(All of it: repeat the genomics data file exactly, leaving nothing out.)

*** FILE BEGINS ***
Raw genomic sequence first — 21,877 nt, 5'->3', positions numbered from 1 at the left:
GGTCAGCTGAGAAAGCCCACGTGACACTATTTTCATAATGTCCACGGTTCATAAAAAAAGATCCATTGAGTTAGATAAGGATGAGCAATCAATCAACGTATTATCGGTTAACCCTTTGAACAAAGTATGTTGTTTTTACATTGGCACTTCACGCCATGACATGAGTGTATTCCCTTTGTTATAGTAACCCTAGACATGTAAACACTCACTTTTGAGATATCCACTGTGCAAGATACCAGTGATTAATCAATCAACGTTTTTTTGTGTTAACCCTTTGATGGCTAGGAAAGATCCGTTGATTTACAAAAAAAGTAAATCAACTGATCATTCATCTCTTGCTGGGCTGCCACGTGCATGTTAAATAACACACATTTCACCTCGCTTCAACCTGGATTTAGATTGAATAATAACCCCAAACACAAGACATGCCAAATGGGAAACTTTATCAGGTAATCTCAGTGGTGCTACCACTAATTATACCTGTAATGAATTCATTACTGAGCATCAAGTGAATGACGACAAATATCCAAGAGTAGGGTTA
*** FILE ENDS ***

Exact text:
Raw genomic sequence first — 21,877 nt, 5'->3', positions numbered from 1 at the left:
GGTCAGCTGAGAAAGCCCACGTGACACTATTTTCATAATGTCCACGGTTCATAAAAAAAGATCCATTGAGTTAGATAAGGATGAGCAATCAATCAACGTATTATCGGTTAACCCTTTGAACAAAGTATGTTGTTTTTACATTGGCACTTCACGCCATGACATGAGTGTATTCCCTTTGTTATAGTAACCCTAGACATGTAAACACTCACTTTTGAGATATCCACTGTGCAAGATACCAGTGATTAATCAATCAACGTTTTTTTGTGTTAACCCTTTGATGGCTAGGAAAGATCCGTTGATTTACAAAAAAAGTAAATCAACTGATCATTCATCTCTTGCTGGGCTGCCACGTGCATGTTAAATAACACACATTTCACCTCGCTTCAACCTGGATTTAGATTGAATAATAACCCCAAACACAAGACATGCCAAATGGGAAACTTTATCAGGTAATCTCAGTGGTGCTACCACTAATTATACCTGTAATGAATTCATTACTGAGCATCAAGTGAATGACGACAAATATCCAAGAGTAGGGTTA